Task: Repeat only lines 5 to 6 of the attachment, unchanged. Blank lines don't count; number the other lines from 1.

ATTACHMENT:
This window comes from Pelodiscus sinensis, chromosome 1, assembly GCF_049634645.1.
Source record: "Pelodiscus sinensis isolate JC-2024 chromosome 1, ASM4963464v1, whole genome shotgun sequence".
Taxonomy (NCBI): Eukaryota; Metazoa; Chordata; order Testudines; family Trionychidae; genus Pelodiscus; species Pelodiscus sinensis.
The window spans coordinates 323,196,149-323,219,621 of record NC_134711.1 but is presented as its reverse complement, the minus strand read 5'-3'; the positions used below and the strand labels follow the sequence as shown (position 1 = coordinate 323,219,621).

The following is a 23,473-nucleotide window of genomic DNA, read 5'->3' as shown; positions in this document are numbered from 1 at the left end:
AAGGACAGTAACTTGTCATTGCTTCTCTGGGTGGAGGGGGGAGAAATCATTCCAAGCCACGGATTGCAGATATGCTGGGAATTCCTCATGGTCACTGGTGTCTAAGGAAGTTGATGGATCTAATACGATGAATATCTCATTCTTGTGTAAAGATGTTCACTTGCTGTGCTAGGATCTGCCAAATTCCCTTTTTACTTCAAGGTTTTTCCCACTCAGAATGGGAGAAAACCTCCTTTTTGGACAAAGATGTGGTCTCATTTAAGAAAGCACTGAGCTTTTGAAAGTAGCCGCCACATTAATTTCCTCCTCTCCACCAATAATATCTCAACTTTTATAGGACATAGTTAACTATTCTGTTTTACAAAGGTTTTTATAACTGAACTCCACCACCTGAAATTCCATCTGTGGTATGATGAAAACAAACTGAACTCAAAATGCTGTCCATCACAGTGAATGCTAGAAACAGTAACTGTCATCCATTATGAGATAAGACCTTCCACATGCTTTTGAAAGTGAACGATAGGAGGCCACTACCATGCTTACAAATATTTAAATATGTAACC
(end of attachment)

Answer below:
The following is a 23,473-nucleotide window of genomic DNA, read 5'->3' as shown; positions in this document are numbered from 1 at the left end:
AAGGACAGTAACTTGTCATTGCTTCTCTGGGTGGAGGGGGGAGAAATCATTCCAAGCCACGGATTGCAGATATGCTGGGAATTCCTCATGGTCACTGGTGTCTAAGGAAGTTGATGGATCTAATACGATGAATATCTCATTCTTGTGTAAAGATGTTCACTTGCTGTGCTAGGATCTGCCAAATTCCCTTTTTACTTCAAGGTTTTTCCCACTCAGAATGGGAGAAAACCTCCTTTTTGGACAAAGATGTGGTCTCATTTAAGAAAGCACTGAGCTTTTGAAAGTAGCCGCCACATTAATTTCCTCCTCTCCACCAATAATATCTCAACTTTTATAGGACATAGTTAACTATTCTGTTTTACAAAGGTTTTTATAACTGAACTCCACCACCTGAAATTCCATCTGTGGTATGATGAAAACAAACTGAACTCAAAATGCTGTCCATCACAGTGAATGCTAGAAACAGTAACTGTCATCCATTATGAGATAAGACCTTCCACATGCTTTTGAAAGTGAACGATAGGAGGCCACTACCATGCTTACAAATATTTAAATATGTAACC